Before a caterpillar turns into a beautiful butterfly and flits away, it can be very hazardous to your cannabis plants. You know that book The Very Hungry Caterpillar? Turns out it’s a true story about how caterpillars eat everything in sight, including that tasty cannabis. Caterpillars can be very dangerous because they tend to go unnoticed, especially if they are a borer caterpillar, meaning they burrow into the plant and eat it from the inside out. But even caterpillars on the exterior will nosh away, potentially causing great damage to your plants.
To figure out if caterpillars are ruining your plants, inspect the leaves weekly for holes from feeding, droppings on the leaves that look like tiny black specks, holes, and damage to the stems, and yellowing on upper leaves.
Natural enemies of caterpillars are wasps and praying mantises, and introducing those to the environment could make a difference. These options are typically easier for outdoor grows, but can also work indoors with some preparation. Other interventions include using a product like Bug Blaster spray or neem oil (which you can make at home).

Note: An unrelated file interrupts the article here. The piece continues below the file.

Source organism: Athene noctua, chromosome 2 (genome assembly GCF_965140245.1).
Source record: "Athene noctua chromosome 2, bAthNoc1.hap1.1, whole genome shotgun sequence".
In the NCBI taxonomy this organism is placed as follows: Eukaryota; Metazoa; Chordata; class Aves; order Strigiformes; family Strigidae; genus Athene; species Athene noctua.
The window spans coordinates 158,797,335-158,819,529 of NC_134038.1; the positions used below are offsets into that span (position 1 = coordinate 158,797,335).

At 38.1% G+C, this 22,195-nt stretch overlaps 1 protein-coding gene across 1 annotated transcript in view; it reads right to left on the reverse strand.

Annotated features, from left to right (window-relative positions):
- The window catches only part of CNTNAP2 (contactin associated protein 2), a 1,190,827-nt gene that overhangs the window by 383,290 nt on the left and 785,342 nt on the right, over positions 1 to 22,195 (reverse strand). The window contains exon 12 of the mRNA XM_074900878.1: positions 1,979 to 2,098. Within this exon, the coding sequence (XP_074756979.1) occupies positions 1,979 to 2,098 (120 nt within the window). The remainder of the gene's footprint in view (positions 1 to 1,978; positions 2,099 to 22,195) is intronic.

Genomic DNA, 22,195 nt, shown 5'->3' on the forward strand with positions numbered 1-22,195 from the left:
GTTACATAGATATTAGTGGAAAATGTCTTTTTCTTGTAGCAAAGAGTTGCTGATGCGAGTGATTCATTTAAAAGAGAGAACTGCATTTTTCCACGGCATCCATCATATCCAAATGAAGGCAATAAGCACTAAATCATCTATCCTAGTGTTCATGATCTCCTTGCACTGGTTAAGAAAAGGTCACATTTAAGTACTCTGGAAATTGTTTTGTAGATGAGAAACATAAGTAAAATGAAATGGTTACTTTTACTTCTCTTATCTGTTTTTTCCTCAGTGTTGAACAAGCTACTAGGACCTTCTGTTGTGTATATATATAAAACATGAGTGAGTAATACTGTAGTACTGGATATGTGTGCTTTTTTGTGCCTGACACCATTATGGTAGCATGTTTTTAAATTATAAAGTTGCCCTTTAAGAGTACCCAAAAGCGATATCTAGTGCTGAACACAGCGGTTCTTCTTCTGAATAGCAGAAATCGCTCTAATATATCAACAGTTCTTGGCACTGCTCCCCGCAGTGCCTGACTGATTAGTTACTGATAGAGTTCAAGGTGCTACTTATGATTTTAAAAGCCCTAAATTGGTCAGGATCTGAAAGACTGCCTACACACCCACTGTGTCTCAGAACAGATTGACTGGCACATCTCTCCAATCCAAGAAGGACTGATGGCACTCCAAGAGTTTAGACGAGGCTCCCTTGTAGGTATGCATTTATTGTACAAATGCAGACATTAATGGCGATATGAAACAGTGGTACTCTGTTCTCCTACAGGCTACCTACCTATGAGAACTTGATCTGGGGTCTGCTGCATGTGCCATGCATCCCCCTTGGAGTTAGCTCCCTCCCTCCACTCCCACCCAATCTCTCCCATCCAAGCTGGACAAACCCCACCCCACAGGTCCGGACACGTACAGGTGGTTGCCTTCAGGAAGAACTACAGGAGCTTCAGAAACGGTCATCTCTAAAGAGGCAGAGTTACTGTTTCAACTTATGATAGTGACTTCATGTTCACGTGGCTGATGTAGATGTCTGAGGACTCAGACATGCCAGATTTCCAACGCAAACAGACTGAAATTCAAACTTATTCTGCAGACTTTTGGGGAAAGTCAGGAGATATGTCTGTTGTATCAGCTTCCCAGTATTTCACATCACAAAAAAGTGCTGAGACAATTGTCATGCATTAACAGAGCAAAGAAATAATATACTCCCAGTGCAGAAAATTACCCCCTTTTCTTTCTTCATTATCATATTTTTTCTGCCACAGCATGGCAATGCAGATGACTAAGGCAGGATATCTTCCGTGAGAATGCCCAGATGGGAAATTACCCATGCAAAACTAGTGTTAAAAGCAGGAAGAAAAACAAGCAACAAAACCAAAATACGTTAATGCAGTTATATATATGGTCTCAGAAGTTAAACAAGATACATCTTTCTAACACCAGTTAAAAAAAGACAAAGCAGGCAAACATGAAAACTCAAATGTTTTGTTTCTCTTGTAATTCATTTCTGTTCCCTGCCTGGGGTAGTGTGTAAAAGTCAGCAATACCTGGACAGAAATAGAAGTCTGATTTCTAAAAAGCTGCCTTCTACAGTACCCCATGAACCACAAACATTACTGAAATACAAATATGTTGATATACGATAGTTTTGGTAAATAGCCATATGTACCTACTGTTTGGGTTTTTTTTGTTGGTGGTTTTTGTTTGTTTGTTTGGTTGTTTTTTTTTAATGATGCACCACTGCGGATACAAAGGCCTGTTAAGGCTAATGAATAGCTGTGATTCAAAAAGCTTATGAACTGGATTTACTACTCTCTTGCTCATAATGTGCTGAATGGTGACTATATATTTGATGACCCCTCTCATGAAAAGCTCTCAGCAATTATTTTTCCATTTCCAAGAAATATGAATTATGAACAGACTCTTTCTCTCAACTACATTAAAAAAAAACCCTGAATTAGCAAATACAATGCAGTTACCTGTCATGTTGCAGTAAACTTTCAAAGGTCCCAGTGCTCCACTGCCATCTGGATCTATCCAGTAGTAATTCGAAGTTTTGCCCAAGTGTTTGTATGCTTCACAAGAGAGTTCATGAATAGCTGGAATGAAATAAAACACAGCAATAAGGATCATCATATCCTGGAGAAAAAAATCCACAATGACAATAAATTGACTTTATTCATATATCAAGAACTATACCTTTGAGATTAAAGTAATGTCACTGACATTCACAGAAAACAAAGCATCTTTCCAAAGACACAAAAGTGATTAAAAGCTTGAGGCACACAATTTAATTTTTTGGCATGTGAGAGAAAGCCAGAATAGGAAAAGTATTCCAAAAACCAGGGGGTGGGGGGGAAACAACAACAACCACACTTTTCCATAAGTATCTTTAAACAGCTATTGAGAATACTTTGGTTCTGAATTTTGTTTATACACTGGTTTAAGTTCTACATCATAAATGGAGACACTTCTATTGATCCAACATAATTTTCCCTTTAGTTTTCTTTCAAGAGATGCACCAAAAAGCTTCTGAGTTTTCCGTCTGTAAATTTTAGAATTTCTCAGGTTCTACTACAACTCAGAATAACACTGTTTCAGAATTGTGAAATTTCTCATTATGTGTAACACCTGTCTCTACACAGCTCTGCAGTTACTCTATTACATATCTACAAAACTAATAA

Neem oil use has been controversial in some cannabis circles, as there is a belief among some that it may play a role in CHS (Cannabis Hyperemesis Syndrome), however, no definitive statements can be made without more research. The connection between neem oil and cannabis hyperemesis syndrome has yet to be fully explored or verified, but it’s still good to be aware and to be sure to closely follow usage directions.
Even house plants have the occasional plague of aphids. Tiny and red, yellow, black, pale, green, or brown, these bugs can be easy to miss because they cling to the underside of leaves, reproduce quickly, and drain your plant of nutrients. Outdoor grows tend to fare a little better in the battle against aphids since natural predators are present, but indoor plants can be decimated quickly by these teensy pests. Not only do they siphon nutrients away from the plant, they leave a sweet substance called “honeydew” that attracts other insects and turns the leaves black and moldy.